Chocolate and Africa

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A white man beating an enslaved African man in Brazil

A white man beating an enslaved African man in Brazil

As more and more people wanted chocolate, farmers had to grow more and more cocoa beans. By 1677, Spanish land-owners were buying West African people to farm cocoa beans as slaves, first in Brazil, and then in Venezuela.

Gradually during the 1600s Europeans began to let kids drink chocolate too. Traders slowly convinced people further and further east to try chocolate: in 1643, people drank chocolate in France; by 1704 in Germany, by 1711 in Vienna, and before 1750 people in Russiawere trying chocolate too. European traders brought chocolate-drinking back west to North America in 1755. By 1834 British traders were trying to get people to drink chocolate in India, and soon after that in China, but chocolate didn’t really become popular in India or China – most people drank tea instead.

Tetteh Quarsie: a black man's head with a hat on, drawing

Tetteh Quarsie

More and more people wanted chocolate, but the American Revolutionary War in 1776, and the War of 1812 after that, made it hard to ship cocoa beans from South America to Europe – there was too much fighting going on among ships in the Atlantic Ocean. By 1819, Christian missionaries brought cocoa beans to West Africa to grow there, because West Africa had the same Central America, and there weren’t any wars there. But cocoa trees did not really grow very well in Africa until a 28 year old Ghanaian man, Tetteh Quarshie, went to South America himself and learned how to grow cocoa trees in 1870. After that a lot of chocolate came from Africa.

Ghirardelli machine crushes cocoa beans (1850s)

Ghirardelli machine crushes cocoa beans (1850s)

In 1830, British chocolate makers invented a way to make solid pieces of chocolate, instead of just hot chocolate drinks. People began to give chocolate candy in heart-shaped boxes for Valentine’s Day. By 1875, Swiss chocolate makers invented milk chocolate bars. As people began to use machines to make things instead of making everything by hand, they also began to use machines to make chocolate candies.

Children open cocoa pods (Ivory Coast, 2011)

Children open cocoa pods (Ivory Coast, 2011)

Thanks to the use of slave labor in West Africa to grow cocoa beans, and the use of machines in Europe and the United States to make the beans into chocolate, chocolate became much cheaper than before. By 1900, chocolate bars were an ordinary treat for most people in Europe and North America. In Central America, people began to eat chocolate bars, but they continued to make their traditional bitter chocolate drinks as well.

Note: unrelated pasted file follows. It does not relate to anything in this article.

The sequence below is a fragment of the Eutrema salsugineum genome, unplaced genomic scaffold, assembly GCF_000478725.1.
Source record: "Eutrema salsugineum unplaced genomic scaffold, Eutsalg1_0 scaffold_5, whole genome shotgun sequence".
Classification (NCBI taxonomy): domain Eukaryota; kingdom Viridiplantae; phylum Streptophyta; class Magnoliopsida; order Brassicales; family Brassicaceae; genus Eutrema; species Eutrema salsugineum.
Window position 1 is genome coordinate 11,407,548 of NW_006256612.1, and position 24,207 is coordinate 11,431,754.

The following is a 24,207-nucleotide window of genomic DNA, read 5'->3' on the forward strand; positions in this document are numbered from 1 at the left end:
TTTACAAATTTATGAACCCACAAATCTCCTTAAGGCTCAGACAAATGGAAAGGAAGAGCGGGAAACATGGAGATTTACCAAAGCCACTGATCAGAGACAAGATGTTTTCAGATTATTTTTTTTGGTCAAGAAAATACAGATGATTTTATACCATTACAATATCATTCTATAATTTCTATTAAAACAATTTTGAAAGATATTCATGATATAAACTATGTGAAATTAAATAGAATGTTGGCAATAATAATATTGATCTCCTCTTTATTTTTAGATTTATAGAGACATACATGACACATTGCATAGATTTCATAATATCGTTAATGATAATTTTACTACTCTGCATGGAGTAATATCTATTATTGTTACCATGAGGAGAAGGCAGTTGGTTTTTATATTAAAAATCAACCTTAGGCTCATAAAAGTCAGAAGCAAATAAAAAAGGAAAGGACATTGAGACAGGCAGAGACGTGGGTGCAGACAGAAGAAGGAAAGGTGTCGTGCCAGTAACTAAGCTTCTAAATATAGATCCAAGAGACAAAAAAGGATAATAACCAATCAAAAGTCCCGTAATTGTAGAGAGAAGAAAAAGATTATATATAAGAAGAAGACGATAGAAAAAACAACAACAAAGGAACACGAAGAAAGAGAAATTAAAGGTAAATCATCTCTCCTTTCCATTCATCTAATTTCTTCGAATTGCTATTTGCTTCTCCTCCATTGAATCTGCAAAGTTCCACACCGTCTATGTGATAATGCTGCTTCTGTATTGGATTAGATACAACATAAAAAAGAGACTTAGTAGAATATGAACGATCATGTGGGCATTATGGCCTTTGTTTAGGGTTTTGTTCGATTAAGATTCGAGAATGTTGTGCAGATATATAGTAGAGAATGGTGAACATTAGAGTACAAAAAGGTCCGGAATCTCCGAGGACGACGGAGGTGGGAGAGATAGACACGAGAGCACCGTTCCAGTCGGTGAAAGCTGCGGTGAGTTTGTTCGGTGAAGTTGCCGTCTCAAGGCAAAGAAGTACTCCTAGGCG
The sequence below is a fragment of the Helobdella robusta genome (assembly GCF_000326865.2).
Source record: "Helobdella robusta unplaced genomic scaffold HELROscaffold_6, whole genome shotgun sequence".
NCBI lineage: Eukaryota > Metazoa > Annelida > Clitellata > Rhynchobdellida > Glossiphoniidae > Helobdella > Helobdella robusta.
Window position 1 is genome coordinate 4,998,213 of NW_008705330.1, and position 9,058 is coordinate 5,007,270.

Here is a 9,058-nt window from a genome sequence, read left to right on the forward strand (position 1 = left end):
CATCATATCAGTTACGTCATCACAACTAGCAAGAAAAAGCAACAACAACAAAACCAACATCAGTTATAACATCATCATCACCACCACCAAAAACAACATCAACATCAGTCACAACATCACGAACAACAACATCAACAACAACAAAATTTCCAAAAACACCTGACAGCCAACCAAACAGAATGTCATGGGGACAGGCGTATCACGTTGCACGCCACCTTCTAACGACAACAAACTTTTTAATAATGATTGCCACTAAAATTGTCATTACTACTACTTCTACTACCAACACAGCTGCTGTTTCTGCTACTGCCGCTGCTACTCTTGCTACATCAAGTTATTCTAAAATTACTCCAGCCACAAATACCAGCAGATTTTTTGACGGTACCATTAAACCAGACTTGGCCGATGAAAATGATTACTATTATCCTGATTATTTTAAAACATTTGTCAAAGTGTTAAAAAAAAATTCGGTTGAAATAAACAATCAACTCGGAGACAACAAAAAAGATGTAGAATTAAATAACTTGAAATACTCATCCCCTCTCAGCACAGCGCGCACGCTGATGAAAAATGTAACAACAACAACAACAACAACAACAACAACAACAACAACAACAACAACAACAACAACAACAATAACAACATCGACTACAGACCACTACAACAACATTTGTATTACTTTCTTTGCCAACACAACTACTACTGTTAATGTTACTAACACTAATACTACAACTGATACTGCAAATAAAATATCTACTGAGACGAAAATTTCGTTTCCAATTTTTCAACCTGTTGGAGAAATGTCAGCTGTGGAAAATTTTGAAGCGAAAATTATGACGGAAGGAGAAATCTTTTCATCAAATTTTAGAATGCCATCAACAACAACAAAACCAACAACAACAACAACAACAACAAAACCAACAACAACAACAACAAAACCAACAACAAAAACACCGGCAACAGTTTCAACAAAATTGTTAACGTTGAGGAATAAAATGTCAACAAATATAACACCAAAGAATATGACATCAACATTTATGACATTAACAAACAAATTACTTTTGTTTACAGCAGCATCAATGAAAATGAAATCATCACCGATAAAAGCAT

This chocolate’s fair trade, organic, vegan, and gluten free!


By 1910, progressives in the United States convinced Congress to pass a law that no chocolate grown by slaves could be sold in the United States. But most people who picked cocoa beans were still very poor and overworked, and many of these people were children. By 2000, a few small chocolate producers in the United States began to produce chocolate from Fair Trade farms, but 99% of the chocolate sold in the world today is still picked and processed by very poor people, and hundreds of thousands of those people are enslaved children.

Chocolate and Aztecs
Chocolate and Sugar
Learn by Doing – Chocolate Mousse Project

Bibliography and further reading about chocolate:

Chocolate Mousse Recipe
Or a chocolate strawberries recipe
Chocolate Cake Recipe
More Latin American food
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By | 2017-06-21T01:09:55+00:00 June 21st, 2017|Africa, Economy, Food|0 Comments
Cite this page: Carr, K.E. Chocolate and Africa. Quatr.us Study Guides, June 21, 2017. Web. February 24, 2018.

About the Author:

Karen Carr
Karen Carr is Associate Professor Emerita, Department of History, Portland State University. She holds a doctorate in Classical Art and Archaeology from the University of Michigan. Follow her on Instagram, Pinterest, or Twitter, or buy her book, Vandals to Visigoths.

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